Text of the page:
In John 14, Jesus says, “Very truly I tell you . . . I will do whatever you ask in my name, so that the Father may be glorified in the Son. You may ask me for anything in my name, and I will do it” (verses 12–14). This promise seems to give us the right to ask for anything and everything we want, and Jesus is obligated to give it to us—but is that really what the Lord is saying here?
The entire fourteenth chapter of John serves as Jesus’ valedictory address to His disciples. The soon-coming crucifixion would leave His followers scared and confused, so Jesus provided them with comfort and assurance regarding a number of things, including how they would carry on His work. Part of this comfort was the promise that Jesus would hear and answer their prayers. Jesus tells them that anything they ask “in my name” would be granted to them.
Jesus is not promising to be a personal vending machine; rather, He is encouraging confidence and faithfulness in prayer. When Jesus says to pray “in my name,” He means that we can pray in His authority. He has provided the access we need to heaven. When our requests, made in the name of His Son, further God’s purposes and kingdom, God will act on our behalf, and in the end the Father will be “glorified in the Son” (John 14:13). A good example of such a prayer is Christ’s in the garden where He prayed, “Not my will, but yours be done” (Luke 22:42).
In the old American West, before the days of credit cards, a shopkeeper would maintain a ledger book recording the activities of each customer’s account and the amount owed. The business owner knew his customers well and the work in which they were involved. A customer would at times send others to the shop for him to make purchases and bring back materials needed for his home or business. Those sent in the customer’s stead (e.g., his children) would be able to receive the goods “in the name of” the account owner. But, if they tried to purchase things not in line with what the shopkeeper knew the customer needed or wanted, the purchase would be denied.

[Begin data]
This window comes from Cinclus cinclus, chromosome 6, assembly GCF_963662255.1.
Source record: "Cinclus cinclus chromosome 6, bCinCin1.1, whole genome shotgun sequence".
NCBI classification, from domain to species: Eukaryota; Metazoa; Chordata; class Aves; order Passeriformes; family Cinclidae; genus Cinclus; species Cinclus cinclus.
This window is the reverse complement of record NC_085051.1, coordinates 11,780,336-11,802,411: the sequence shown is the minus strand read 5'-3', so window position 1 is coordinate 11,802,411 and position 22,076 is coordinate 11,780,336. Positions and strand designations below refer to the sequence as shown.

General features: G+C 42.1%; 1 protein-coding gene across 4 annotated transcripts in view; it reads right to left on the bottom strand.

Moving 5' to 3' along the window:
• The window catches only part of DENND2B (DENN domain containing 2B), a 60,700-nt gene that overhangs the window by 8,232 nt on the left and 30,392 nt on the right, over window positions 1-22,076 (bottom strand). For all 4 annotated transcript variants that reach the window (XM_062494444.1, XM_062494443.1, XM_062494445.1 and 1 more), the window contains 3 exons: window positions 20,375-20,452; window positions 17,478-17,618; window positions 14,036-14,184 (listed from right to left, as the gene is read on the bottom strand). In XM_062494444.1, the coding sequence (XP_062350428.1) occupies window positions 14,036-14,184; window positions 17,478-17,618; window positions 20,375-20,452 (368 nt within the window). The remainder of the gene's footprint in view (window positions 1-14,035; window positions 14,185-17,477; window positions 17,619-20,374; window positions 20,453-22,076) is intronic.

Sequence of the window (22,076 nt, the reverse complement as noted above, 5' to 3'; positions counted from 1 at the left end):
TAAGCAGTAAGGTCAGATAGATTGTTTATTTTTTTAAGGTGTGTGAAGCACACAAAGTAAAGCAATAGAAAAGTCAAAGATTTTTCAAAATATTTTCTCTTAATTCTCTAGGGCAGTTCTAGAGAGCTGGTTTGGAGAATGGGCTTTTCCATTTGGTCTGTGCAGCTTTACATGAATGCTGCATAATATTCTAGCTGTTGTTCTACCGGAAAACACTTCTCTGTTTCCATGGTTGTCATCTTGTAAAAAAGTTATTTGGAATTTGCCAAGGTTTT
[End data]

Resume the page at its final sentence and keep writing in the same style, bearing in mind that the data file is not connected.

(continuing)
Coming to God in Jesus’ name is similar to those old financial transactions. Jesus holds the account, and we are welcome to come to the Father in Jesus’ name to receive what we need. The Father willingly grants our requests because of Jesus’ standing. Of course, if we are asking for things that we don’t need or that are contrary to the character or will of Christ, then we cannot expect to receive those things (see James 4:3).
When He said He would give “whatever you ask in my name,” Jesus was not delivering a magical formula for getting whatever we want. He was giving us a guiding principle to align one’s desires with God’s. When we pray “in Jesus’ name,” we pray according to the will of God; we pray for what will honor and glorify Jesus. God will provide the means necessary to accomplish His objectives, and He equips us as His servants. Ultimately, God receives all the glory and praise for what is done.